Jake Austen, unsurprisingly, has more on Dancin' Man | Bleader

Friday, November 11, 2011

Jake Austen, unsurprisingly, has more on Dancin' Man

Posted By on 11.11.11 at 01:00 PM

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George Clinton, Perry Kanlan, K-Rek (hidden in back), Jake Austen
  • George Clinton, Perry Kanlan, K-Rek (hidden in back), Jake Austen
This week's B Side cover story on Dancin' Man is hardly the first time I've worked with Jake Austen, so it didn't surprise me when the piece came in almost 300 words longer than the 2,000 I'd planned for and then continued to grow throughout the editing process. Given how much interview material Jake collected while preparing this story, I'm convinced he could've filled the entire B Side, if not the whole paper.

In fact he was still amassing information and chasing down quotes when we had to go to print. He wrote me late last night to share the following:

As so often happens when you're putting a story together, some of the best stuff comes in just past deadline. As the story on Perry "Dancin' Man" Kanlan was going to press, I got a call from Tito Jackson's management, arranging for me to get a quote via telephone from Jackson (who had just returned from an overseas tour, then had to turn his attention toward the verdict in his brother's wrongful death trial). "I definitely remember Dancin' Man," Jackson said. "My whole family admired him, and Michael really liked his dancing. In his prime he was one of the best dancers we ever saw."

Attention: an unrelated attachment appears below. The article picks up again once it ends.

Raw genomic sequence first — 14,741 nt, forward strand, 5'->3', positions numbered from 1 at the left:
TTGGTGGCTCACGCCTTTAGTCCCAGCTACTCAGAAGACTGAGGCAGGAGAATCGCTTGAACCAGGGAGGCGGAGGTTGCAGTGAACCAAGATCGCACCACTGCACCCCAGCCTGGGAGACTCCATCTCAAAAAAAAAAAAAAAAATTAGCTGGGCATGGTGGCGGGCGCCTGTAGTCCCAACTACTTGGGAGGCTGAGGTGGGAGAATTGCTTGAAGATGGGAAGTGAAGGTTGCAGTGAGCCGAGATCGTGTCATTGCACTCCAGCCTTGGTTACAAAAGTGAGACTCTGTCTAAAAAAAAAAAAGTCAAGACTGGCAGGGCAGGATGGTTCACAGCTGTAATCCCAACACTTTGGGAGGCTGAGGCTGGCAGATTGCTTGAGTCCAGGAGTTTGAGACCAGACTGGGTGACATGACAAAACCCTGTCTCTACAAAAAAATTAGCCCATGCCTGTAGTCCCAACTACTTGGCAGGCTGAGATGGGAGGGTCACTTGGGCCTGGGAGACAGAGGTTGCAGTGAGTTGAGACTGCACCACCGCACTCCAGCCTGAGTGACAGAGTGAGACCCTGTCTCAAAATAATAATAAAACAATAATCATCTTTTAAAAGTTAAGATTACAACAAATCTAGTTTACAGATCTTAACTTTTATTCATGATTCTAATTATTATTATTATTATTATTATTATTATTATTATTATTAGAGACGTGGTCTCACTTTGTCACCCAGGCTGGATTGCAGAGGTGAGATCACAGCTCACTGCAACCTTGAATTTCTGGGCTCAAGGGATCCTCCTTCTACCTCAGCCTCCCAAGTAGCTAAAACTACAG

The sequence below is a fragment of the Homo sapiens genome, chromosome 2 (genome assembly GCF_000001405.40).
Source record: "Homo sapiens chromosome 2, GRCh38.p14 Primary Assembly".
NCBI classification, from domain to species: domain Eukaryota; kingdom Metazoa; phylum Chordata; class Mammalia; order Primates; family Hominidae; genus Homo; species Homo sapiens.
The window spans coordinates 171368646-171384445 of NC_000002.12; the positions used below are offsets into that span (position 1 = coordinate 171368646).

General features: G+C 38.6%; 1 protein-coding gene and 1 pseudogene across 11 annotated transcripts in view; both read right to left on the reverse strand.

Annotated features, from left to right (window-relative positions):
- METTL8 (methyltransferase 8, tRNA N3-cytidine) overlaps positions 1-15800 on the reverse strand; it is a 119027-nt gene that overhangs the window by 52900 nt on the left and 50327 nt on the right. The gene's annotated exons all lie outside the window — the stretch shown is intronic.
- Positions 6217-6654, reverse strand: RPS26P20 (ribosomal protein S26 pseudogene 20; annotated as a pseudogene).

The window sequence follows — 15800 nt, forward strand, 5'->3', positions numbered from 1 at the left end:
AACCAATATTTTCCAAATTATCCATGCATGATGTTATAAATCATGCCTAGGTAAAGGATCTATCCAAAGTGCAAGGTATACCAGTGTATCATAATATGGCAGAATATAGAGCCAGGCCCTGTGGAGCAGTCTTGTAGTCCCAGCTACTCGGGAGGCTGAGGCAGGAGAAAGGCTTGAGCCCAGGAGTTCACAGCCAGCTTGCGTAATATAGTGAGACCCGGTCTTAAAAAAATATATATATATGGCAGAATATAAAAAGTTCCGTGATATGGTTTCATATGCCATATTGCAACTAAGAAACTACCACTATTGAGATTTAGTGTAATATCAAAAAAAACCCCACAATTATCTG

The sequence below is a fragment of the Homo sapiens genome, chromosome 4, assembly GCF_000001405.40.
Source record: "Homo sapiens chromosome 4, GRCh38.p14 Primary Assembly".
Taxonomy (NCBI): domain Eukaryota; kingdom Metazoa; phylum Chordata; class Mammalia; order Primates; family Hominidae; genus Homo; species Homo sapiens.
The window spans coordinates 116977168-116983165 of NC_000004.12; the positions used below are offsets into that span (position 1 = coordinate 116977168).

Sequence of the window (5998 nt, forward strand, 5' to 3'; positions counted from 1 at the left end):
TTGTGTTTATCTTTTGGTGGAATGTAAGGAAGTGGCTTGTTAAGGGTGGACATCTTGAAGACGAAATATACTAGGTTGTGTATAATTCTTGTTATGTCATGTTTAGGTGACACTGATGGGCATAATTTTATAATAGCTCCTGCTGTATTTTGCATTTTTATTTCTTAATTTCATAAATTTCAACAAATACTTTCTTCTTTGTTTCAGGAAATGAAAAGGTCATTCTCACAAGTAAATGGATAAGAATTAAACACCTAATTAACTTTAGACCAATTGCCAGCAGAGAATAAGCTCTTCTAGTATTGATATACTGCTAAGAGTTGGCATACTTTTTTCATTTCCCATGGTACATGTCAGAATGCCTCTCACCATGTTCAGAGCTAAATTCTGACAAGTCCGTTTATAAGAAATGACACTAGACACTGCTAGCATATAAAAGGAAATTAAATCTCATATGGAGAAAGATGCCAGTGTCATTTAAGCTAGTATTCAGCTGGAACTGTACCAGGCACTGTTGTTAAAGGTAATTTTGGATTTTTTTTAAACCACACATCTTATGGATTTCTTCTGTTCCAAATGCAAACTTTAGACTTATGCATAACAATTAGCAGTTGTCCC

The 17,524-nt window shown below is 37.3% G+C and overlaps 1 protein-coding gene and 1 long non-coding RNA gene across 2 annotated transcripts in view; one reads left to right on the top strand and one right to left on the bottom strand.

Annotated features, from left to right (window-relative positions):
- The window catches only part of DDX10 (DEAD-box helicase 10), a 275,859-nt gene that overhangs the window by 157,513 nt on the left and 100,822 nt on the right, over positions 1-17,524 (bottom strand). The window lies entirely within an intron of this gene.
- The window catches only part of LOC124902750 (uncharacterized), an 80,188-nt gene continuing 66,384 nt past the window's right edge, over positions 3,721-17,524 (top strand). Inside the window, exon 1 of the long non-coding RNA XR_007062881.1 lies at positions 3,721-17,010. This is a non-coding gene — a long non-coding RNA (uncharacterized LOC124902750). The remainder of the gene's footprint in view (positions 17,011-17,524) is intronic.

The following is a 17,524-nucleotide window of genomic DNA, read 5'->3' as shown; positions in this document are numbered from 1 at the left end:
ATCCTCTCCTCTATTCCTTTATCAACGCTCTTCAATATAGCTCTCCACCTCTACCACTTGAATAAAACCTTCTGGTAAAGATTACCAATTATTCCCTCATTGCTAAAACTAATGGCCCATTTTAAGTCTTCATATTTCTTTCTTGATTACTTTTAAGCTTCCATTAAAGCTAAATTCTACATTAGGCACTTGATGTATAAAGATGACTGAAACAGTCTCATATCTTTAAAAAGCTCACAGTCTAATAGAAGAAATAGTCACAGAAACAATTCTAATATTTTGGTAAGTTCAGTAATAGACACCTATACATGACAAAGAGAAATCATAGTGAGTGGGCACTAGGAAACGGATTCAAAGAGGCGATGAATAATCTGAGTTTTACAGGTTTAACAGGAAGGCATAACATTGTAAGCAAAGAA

Another thing about deadlines is you realize that some things just won't fit, and one set of details I had to leave out was the names of the members of Dancin' Man's mini entourage at the Funkadelic show. As the above photo with George Clinton shows, the quartet included Dancin' Man, K-Rek (a young rapper whose claim to fame is being Flavor Flav's hype man, he's mostly hidden in back), myself, and Lavon Pettis (not pictured, since she's holding the camera), who I know from her work helping manage Phil Cohran. Pettis initially introduced me to Dancin' Man, so without her I wouldn't have been backstage with a weary Dr. Funkenstein—and I wouldn't have been able to share the unique Chicago story of Dancin' Man.

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